One of the most important Ukrainian holidays is Easter. Joyous exchanges of “Khrystos voskres!” (“Christ has risen,” Христос воскрес) and “Voistynu voskres!” (“He has risen, indeed,” воістину воскрес) can be heard in churches as families bring a basket of paska (паска, round Easter bread), babka (бабка, cylindrical Easter bread), boiled eggs, meat, cheese, and pysanky (писанки, dyed Easter eggs) to be blessed by the priest. Pysanky (singular: pysanka, писанка) are decorated using dyes and beeswax. Wax is placed on an egg by a kistka (кістка), a tool with a small funnel attached where melted wax is inserted. The wax protects the colour underneath from the dye in which the egg is placed. There are several symbols used on pysanky, including (but not limited to) geometric designs, Christian images, plants, animals, and man-made tools. Dye colours also have special meanings, such as blue for good health and yellow for the harvest. In regards to Easter, this year (2017) is quite special—Easter falls on the same day on both the Julian and Gregorian calendars.
“On Easter we bake bread: paska and babka. We put them in baskets and take them to church. Everybody brings their baskets and puts them in a semi-circle where a priest comes and blesses everything. What else do we do at Easter? We have a little sip of holy water. He blesses the holy water and he brings some home.”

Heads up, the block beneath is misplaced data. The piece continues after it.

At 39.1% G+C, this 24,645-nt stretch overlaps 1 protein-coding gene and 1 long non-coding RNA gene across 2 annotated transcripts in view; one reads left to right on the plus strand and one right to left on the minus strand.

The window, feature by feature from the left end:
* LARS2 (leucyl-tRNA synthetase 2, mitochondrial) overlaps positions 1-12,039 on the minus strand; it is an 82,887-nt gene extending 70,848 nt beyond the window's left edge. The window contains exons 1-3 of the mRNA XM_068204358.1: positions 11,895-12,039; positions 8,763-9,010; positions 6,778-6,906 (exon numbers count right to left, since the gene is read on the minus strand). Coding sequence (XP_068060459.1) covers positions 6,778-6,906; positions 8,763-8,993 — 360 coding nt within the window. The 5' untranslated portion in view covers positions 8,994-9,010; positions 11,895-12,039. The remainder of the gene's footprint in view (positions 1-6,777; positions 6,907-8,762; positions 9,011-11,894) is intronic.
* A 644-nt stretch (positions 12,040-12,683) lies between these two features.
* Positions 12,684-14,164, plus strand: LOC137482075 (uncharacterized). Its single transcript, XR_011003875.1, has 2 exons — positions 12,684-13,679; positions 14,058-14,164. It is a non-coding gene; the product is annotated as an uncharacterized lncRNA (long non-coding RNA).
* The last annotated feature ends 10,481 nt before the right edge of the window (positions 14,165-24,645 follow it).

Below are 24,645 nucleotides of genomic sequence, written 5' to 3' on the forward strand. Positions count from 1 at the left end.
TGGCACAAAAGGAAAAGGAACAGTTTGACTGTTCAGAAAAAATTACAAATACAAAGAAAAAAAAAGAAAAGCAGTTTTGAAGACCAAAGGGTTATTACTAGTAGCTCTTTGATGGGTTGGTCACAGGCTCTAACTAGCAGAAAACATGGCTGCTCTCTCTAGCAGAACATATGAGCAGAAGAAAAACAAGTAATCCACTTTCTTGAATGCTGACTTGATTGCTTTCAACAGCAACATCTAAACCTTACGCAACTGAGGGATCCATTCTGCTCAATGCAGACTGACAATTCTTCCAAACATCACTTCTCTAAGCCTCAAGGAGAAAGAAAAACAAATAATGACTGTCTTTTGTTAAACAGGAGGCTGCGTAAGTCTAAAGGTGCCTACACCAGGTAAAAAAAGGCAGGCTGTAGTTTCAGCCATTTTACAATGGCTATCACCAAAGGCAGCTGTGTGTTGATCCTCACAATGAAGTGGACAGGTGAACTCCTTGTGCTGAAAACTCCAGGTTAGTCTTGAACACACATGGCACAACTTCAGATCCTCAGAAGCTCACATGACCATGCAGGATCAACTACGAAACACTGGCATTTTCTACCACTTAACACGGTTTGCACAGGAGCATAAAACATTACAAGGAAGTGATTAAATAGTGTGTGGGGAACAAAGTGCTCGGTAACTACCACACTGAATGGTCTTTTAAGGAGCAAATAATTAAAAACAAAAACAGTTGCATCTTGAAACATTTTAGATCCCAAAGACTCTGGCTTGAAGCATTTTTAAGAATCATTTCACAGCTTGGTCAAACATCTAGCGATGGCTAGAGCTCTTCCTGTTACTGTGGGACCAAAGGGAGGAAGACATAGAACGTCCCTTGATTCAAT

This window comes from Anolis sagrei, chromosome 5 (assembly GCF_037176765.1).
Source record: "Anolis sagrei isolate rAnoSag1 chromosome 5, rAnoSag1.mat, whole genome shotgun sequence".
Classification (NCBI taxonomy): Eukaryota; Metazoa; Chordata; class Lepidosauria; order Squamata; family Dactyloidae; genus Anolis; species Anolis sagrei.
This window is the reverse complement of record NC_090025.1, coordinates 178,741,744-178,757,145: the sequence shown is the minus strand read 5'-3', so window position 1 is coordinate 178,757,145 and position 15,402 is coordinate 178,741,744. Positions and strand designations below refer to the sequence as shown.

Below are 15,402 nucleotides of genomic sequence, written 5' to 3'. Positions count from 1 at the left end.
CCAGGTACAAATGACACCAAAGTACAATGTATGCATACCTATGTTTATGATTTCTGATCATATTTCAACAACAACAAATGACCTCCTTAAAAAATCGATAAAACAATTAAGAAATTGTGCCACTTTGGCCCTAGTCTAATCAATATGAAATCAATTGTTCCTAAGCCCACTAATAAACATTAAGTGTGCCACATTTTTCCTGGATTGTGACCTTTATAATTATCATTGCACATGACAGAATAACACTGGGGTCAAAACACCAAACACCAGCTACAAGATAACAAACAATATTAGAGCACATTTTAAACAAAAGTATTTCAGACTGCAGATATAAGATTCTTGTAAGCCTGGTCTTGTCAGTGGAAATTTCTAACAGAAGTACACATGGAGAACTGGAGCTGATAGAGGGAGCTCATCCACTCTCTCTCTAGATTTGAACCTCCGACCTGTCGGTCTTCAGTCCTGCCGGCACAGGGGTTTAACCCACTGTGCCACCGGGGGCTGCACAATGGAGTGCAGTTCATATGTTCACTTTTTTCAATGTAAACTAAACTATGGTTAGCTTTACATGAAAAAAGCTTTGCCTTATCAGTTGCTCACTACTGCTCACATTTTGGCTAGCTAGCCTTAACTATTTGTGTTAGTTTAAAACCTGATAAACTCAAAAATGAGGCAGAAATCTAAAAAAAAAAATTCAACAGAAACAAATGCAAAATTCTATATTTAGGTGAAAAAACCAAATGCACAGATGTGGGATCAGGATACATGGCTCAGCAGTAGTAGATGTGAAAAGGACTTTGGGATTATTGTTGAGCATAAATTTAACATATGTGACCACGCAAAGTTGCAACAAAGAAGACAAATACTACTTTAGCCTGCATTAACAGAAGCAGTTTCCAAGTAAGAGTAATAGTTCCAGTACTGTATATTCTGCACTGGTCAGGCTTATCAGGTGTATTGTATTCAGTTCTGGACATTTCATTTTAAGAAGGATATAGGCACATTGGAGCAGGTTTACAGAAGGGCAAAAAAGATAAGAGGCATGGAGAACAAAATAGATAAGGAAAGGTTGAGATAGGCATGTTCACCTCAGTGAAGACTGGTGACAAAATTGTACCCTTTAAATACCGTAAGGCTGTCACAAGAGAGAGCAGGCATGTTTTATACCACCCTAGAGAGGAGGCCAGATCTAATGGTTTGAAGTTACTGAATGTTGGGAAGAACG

—Loveth & John Beniuk
Malanka (Маланка), the New Year’s celebration, is named after Malanka, the daughter of Mother Earth, whose return marks the beginning of spring. During Malanka, one can eat many delicious treats, such as kutia (кутя), a dish of poppy seeds, wheat, honey, and almonds, symbolizing peace, prosperity, and good health. Ukrainian staples such as varenyky (вареники, often called perogies or pyrohy by Canadian Ukrainians), grechka (гречка, buckwheat) pancakes, and kielbasa (колбаса, sausage, often called kubasa by Canadian Ukrainians).
Ukrainian dance is characterized by rhythmic stamps, acrobatic jumps, and elegant twirls. The national dance, Hopak (гопак, from the verb гоп, “to jump”), is the most popular dance with impressive solos. Concerts often begin with the Pryvit (привіт, “welcome”), a welcome dance complete with the traditional offering of bread and salt. Various costumes are worn for the Pryvit, showcasing the regional dances performed during the concert. Most other styles of Ukrainian dance are named for the regions they come from, such as Polissia, Volhynia, and Bukovyna (Polissian, Volyn, and Bukovynian respectively). The Lac La Biche Cerna Dancers performed these traditional dances on stage for many years.
Ukrainian embroidery is easily recognized. Traditional embroidery patterns vary according to region of origin and are often characterized by kalyna (калина, guelder-roses), poppies, lozenges (diamonds), and geometric patterns. Red and black are standard colours used for embroidery, but are often accompanied by blue, yellow, and green. Embroidery is put on the regions where evil spirits could enter the body to protect the person wearing it—at the cuffs, neckline, back, shoulders, and hem.